Don’t overlook Apple’s Mac as threat to Microsoft’s dominance

Don Tennant finds it striking that the IT visionaries who foresee a decline in Microsoft’s dominance due to threats like Linux and Google never mention Apple Computer.

“Long before Linux became a thorn in Microsoft’s side, Apple was a full-fledged pain in the company’s you-know-what… Microsoft had to deal with the abhorrence of being perceived as a technology follower, playing catch-up to the operating-system strides that Apple was making. That the best technology doesn’t always win is a truth of life to which Microsoft owes much of its success, and Apple’s technology never really bruised much more than the egos of Microsoft’s executives. Still, it’s interesting that Apple has become so completely marginalized in some quarters that it’s no longer even part of the discussion of a future world order in which Microsoft is seen as less dominant,” Tennant writes for Computerworld.

“I’m no IT futurist, but trust me, you need to include Apple in the discussion… The best technology may not always win. But it’s not going to go away, either,” Tennant writes.

Full article here.

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  1. damn. when Computerworld starts talking like this, PHB can be swayed.

    Concidering that they were a mainstay of “beleagured” apple not but a few years ago – to saying things like “near-bulletproof security”, “compelling account of how a growing number of your peers are using Apple’s technology in corporate environments outside of traditional Mac strongholds” is, well… shocking.

    at least to me.
    -the other steve jobs

  2. Microsoft is being squeezed, Linux one side, Mac OS on the other. Linux is cheaper and more customisable than Windows but still needs a savvy administrator, Apple/Mac OS is more expensive (than Linux) and less customisable but works out of the box.

    Linux and Mac OS are working to improve their areas of weakness and eating in to the middle ground that Microsoft occupies. This has been going on for years and has advanced to the point that in some circles the Mac is now recognised as a competant server OS, in other circles Linux is considered a viable desktop OS.

    Google is a new element, all that cash to burn, what to do with it. Microsoft looks weak now so there’s a market opportunity. Don’t write off the other OSs out there, OS/2 and BeOS still have fans and could make comebacks.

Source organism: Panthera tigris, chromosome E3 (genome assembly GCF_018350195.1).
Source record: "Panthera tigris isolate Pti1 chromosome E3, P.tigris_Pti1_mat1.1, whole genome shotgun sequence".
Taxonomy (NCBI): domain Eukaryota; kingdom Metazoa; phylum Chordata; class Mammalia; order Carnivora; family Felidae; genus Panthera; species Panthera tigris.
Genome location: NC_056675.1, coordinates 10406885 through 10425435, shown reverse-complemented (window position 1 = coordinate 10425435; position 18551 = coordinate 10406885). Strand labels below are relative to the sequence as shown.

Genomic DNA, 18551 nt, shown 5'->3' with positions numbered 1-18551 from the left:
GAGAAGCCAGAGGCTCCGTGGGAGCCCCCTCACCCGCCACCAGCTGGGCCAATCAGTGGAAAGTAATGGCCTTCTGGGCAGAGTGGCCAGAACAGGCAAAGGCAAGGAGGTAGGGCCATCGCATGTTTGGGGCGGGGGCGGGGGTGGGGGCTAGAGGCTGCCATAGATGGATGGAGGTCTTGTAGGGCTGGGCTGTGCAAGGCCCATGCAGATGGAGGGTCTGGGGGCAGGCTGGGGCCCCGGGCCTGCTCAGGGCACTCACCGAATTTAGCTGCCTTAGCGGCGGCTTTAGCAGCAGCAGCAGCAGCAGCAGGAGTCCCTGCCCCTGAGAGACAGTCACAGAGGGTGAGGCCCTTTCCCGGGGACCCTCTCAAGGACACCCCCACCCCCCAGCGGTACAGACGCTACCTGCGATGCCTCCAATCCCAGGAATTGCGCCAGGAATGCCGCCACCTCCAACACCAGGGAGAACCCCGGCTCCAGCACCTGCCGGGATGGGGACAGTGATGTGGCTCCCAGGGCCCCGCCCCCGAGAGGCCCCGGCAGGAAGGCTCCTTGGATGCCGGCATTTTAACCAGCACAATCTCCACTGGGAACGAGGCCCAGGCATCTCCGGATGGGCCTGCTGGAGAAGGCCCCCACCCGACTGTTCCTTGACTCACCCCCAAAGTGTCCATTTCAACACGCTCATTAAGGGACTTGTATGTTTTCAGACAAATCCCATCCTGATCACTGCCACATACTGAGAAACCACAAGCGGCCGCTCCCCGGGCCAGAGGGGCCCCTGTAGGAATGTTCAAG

Windows is dead already, Microsoft near death, it’s the .doc and .xls formats that are the battleground now.

    Here’s a related story, Microsoft Loses Key Windows Architect to Google,1995,1772125,00.asp

  3. DanK:

    Thanks for the link. They don’t seem to have Avalon under control yet, do they?

    Oh. Wait. Avalon isn’t in the first release, is it?

    A question I often ask myself of Microsoft: “People actually buy this stuff?”

  4. This is no longer the 1980’s. Despite M$’s best efforts, the computing world has become more interoperable, thus providing viable alternatives to M$ products. Computers are also increasingly becoming part of the modern lifestyle (audio, video, shopping, etc.), and M$ Office is not necessarily a driver in that consumer market.

  5. “Microsoft has already defied the odds once by staying a dominant player as the computer industry made a major technological transition in the late 1990s from the PC era to the Internet era,” says Thomas Malone, a professor at MIT’s Sloan School of Management.

    They simply kept offering an OS that wasn’t designed for networking, ignoring the security implications, and hoping we (and the hackers) wouldn’t catch on. Well, everyone has now caught on and they are in deep sewage.

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